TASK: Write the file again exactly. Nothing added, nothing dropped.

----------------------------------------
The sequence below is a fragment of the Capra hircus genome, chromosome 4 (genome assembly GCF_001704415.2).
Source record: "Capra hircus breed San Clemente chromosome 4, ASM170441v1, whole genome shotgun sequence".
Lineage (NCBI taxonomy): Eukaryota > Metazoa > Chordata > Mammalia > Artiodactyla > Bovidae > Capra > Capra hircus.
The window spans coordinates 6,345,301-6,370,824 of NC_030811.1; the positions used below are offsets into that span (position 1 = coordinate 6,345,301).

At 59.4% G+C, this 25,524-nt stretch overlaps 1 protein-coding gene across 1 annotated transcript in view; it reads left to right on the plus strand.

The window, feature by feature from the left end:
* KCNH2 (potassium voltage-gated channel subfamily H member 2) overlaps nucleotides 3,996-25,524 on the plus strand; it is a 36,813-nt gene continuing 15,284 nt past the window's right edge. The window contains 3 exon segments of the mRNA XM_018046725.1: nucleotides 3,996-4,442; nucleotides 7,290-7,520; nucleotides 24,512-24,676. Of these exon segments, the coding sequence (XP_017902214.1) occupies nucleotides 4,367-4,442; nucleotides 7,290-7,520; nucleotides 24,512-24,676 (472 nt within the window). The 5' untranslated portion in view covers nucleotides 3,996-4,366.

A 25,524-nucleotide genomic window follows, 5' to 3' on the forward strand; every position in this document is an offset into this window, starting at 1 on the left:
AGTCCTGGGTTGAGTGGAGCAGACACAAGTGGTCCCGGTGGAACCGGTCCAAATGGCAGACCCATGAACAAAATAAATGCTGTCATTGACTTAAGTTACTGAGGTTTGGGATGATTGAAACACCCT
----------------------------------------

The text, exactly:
The sequence below is a fragment of the Capra hircus genome, chromosome 4 (genome assembly GCF_001704415.2).
Source record: "Capra hircus breed San Clemente chromosome 4, ASM170441v1, whole genome shotgun sequence".
Lineage (NCBI taxonomy): Eukaryota > Metazoa > Chordata > Mammalia > Artiodactyla > Bovidae > Capra > Capra hircus.
The window spans coordinates 6,345,301-6,370,824 of NC_030811.1; the positions used below are offsets into that span (position 1 = coordinate 6,345,301).

At 59.4% G+C, this 25,524-nt stretch overlaps 1 protein-coding gene across 1 annotated transcript in view; it reads left to right on the plus strand.

The window, feature by feature from the left end:
* KCNH2 (potassium voltage-gated channel subfamily H member 2) overlaps nucleotides 3,996-25,524 on the plus strand; it is a 36,813-nt gene continuing 15,284 nt past the window's right edge. The window contains 3 exon segments of the mRNA XM_018046725.1: nucleotides 3,996-4,442; nucleotides 7,290-7,520; nucleotides 24,512-24,676. Of these exon segments, the coding sequence (XP_017902214.1) occupies nucleotides 4,367-4,442; nucleotides 7,290-7,520; nucleotides 24,512-24,676 (472 nt within the window). The 5' untranslated portion in view covers nucleotides 3,996-4,366.

A 25,524-nucleotide genomic window follows, 5' to 3' on the forward strand; every position in this document is an offset into this window, starting at 1 on the left:
AGTCCTGGGTTGAGTGGAGCAGACACAAGTGGTCCCGGTGGAACCGGTCCAAATGGCAGACCCATGAACAAAATAAATGCTGTCATTGACTTAAGTTACTGAGGTTTGGGATGATTGAAACACCCT